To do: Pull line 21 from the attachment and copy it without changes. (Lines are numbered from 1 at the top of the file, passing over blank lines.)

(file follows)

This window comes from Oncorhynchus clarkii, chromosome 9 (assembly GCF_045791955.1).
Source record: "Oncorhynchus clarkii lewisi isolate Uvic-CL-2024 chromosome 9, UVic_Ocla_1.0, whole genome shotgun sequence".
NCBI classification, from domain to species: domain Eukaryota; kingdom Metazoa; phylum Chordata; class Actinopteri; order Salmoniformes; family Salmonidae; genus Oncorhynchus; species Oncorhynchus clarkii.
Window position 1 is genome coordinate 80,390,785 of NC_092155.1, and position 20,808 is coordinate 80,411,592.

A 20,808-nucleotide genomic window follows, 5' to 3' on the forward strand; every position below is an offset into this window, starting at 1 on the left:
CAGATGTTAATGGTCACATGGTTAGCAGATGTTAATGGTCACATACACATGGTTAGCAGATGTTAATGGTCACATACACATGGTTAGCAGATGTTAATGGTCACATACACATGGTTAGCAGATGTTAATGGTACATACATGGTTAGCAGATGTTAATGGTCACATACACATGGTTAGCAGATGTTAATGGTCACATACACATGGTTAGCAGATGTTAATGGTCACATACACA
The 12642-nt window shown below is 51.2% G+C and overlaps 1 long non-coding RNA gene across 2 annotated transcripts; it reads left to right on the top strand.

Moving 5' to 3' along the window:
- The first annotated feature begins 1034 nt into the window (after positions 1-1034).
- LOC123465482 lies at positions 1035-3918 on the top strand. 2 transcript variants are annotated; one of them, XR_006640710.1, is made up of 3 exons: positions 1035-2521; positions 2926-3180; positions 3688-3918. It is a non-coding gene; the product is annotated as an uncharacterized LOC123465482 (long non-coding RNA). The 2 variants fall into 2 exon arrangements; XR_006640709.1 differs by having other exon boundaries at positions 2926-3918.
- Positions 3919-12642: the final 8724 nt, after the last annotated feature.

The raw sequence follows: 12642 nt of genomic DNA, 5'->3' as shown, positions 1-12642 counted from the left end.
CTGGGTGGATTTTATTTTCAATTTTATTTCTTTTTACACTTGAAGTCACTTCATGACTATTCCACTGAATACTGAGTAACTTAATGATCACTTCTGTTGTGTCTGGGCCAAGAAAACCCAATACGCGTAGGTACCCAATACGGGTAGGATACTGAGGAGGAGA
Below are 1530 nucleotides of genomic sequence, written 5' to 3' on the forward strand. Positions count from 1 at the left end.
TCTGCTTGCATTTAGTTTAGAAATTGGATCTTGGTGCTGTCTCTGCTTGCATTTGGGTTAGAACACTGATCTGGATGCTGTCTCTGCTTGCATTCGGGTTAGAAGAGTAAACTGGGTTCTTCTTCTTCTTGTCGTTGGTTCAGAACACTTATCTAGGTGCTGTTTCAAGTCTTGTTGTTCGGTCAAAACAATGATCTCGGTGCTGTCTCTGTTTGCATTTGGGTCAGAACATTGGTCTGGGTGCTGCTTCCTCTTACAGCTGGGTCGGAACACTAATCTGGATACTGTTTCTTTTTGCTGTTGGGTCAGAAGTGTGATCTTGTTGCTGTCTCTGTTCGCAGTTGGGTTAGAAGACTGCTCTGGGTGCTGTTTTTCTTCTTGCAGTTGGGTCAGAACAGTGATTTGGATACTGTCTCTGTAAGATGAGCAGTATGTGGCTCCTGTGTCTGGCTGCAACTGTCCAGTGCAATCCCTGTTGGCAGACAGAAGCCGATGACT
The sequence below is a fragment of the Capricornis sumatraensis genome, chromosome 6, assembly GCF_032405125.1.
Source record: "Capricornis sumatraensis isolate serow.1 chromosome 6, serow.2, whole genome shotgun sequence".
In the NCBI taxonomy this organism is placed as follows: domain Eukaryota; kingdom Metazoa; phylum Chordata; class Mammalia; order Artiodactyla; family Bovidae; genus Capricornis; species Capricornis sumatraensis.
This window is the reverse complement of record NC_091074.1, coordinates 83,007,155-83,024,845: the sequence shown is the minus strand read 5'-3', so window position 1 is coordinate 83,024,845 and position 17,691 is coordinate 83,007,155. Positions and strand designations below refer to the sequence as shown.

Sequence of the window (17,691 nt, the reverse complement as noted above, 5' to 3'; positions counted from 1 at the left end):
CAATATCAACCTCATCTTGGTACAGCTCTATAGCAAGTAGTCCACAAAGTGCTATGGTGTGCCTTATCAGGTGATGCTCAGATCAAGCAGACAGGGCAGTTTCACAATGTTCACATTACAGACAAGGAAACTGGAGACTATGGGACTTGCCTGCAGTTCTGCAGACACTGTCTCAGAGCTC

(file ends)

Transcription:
CAATATCAACCTCATCTTGGTACAGCTCTATAGCAAGTAGTCCACAAAGTGCTATGGTGTGCCTTATCAGGTGATGCTCAGATCAAGCAGACAGGGCAGTTTCACAATGTTCACATTACAGACAAGGAAACTGGAGACTATGGGACTTGCCTGCAGTTCTGCAGACACTGTCTCAGAGCTC